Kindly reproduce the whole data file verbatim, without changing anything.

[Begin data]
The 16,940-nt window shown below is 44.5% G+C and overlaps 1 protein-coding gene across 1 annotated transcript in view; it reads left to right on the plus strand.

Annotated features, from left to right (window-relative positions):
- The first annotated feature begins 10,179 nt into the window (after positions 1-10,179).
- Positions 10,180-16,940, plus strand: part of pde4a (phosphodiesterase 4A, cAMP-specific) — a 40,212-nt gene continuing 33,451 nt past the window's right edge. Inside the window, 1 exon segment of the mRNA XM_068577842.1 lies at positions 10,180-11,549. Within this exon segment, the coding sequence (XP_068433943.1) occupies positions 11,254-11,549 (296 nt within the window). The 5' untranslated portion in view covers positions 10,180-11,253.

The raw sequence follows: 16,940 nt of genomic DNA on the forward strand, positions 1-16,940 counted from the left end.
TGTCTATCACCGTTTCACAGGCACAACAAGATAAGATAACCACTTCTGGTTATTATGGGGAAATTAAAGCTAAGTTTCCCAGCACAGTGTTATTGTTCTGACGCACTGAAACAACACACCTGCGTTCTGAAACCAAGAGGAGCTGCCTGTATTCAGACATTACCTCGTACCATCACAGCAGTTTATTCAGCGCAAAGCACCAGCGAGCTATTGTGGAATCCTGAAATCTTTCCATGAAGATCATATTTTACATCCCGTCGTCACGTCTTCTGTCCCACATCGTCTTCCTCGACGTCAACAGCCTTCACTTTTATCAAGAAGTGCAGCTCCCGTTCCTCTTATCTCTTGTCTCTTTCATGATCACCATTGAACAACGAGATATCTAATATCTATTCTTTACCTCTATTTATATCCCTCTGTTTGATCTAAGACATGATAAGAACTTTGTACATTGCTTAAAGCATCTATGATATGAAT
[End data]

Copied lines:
The 16,940-nt window shown below is 44.5% G+C and overlaps 1 protein-coding gene across 1 annotated transcript in view; it reads left to right on the plus strand.

Annotated features, from left to right (window-relative positions):
- The first annotated feature begins 10,179 nt into the window (after positions 1-10,179).
- Positions 10,180-16,940, plus strand: part of pde4a (phosphodiesterase 4A, cAMP-specific) — a 40,212-nt gene continuing 33,451 nt past the window's right edge. Inside the window, 1 exon segment of the mRNA XM_068577842.1 lies at positions 10,180-11,549. Within this exon segment, the coding sequence (XP_068433943.1) occupies positions 11,254-11,549 (296 nt within the window). The 5' untranslated portion in view covers positions 10,180-11,253.

The raw sequence follows: 16,940 nt of genomic DNA on the forward strand, positions 1-16,940 counted from the left end.
TGTCTATCACCGTTTCACAGGCACAACAAGATAAGATAACCACTTCTGGTTATTATGGGGAAATTAAAGCTAAGTTTCCCAGCACAGTGTTATTGTTCTGACGCACTGAAACAACACACCTGCGTTCTGAAACCAAGAGGAGCTGCCTGTATTCAGACATTACCTCGTACCATCACAGCAGTTTATTCAGCGCAAAGCACCAGCGAGCTATTGTGGAATCCTGAAATCTTTCCATGAAGATCATATTTTACATCCCGTCGTCACGTCTTCTGTCCCACATCGTCTTCCTCGACGTCAACAGCCTTCACTTTTATCAAGAAGTGCAGCTCCCGTTCCTCTTATCTCTTGTCTCTTTCATGATCACCATTGAACAACGAGATATCTAATATCTATTCTTTACCTCTATTTATATCCCTCTGTTTGATCTAAGACATGATAAGAACTTTGTACATTGCTTAAAGCATCTATGATATGAAT